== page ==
Developing a Christian Worldview Part 2 by GKC

Whoever said that politics and religion don’t mix must not know anything about either of them.

Politics and religion are inextricably linked because one is foundational, and the other resultant. As the oft-repeated Andrew Breitbart line goes, “Politics is downstream from culture,” and “culture” starts with the “cult” or “worship.” Politics is an expression of your worldview, and your religion is your worldview.

By Ken Gulley

As Wisconsin reels from riots following the viral shooting of Jacob Blake; media, politicians, celebrities, activists, and athletes have not missed an opportunity to condemn America all over again. Major sports have canceled their activities in one big virtue signal, coming to their own conclusion that the officers involved are guilty of wrongdoing before the facts come to light

The story they pitch is the same, “Police kill black people for no reason.” They offer up a new holy martyr on the mantel Social Justice as means to allow Marxist-Leftist policy creep.

Developing a Christian Worldview: Part 1 by GKC

I received a request a couple of weeks ago to talk about “Jesus and Politics,” namely, what sort of politics we ought to take from Jesus’ teaching. It’s a good question, but a tricky one – it being all too easy to topple over the side of a sound argument and crash into the abyss of self-delusion and nonsense. So how do we answer this question?

With a bit of metaphor and philosophy, some straight-talk, and an honest, real-world take.

By Joshua Weigert
July 7th, 2020

Since its conception, Black Lives Matter (BLM) has caused a severe division in the American political landscape for various reasons. BLM was founded in 2013 as a result of the acquittal of George Zimmerman for the death of Trayvon Martin. BLM viewed this verdict as injustice and demanded societal reforms. Subsequent high-profile black deaths in the years following led to more and more protesting by BLM.

Because of BLM’s media attention, this has led to certain confusions and myths pertaining to BLM to arise. Most of these confusions and myths relate to what BLM actually is. The most prevalent myth of them all is that BLM is just an innocent slogan fighting for black rights. Because of this, there is a significant pushback against BLM.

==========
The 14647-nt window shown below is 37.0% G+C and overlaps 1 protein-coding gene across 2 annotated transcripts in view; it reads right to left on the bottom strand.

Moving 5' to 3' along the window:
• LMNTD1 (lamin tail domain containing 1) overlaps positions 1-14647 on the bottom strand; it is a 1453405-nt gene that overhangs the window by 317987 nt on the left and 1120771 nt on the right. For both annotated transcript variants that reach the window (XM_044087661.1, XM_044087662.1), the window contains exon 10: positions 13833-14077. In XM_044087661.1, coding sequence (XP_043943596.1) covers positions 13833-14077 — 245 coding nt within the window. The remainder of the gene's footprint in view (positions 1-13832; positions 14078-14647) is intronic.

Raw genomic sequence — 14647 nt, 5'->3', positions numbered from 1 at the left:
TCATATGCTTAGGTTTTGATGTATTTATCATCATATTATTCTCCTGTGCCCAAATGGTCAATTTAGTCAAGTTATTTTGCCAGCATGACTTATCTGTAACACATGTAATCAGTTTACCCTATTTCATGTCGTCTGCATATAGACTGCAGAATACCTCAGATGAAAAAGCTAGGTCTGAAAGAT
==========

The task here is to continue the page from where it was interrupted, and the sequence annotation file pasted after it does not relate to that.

By Joshua Weigert
July 3rd, 2020

For the past several days, there has been much talk about “canceling” the 4th of July. The idea behind canceling Independence Day is not a surprise: America is a terrible, awful, no good place. The reasons for this canceling are equally not surprising: Racism towards African-Americans, Native Indians, and general anti-LGBTQAAIIPEIEIOAT&T sentiments. 

Yes, the history of America was not always great and, at times, profoundly evil. Slavery and Jim Crow laws are examples of how systemic racism and bigotry were able to run rampant. However, this does not mean that America, the American Constitution, or the Declaration of Independence, is rooted in racism and/or evil. Few more profound words have ever been written than “We hold these truths to be self-evident, that ALL men are created equal, that they are endowed by their Creator with certain unalienable Rights, that among these are Life, Liberty and the pursuit of Happiness.” 

THIS is what America was founded on. THIS is what America strives towards. THIS is also what leftists are trying to destroy. 

By Ken Gulley

As America continues to reel from the dilemma posed by the purely political response to Covid-19 and nationwide protests against perceived racial injustice, a sudden rash of “Fake Hate Crimes” have gained national attention.

If you remember the mid-20-teens and the rash of fake hate crimes after the first Black Lives Matter movement after Ferguson, you probably remember this website tracking confirmed fakes: lickity-Link.

Well the new spurt of fake hate crimes seem a bit different. They’re not being falsely perpetuated by the victim but rather being stoked by third parties and the media.

George Floyd wasn’t a perfect man, but none of us are. Floyd does not need to be perfect to accept the fact that his death was a horrible tragedy and injustice at the hands of a government agent.

With that in mind, I would like to dispel with the idea that you must agree with all of the BLM narrative and become an activist, otherwise “if you are silent you are complicit / racist / etc.”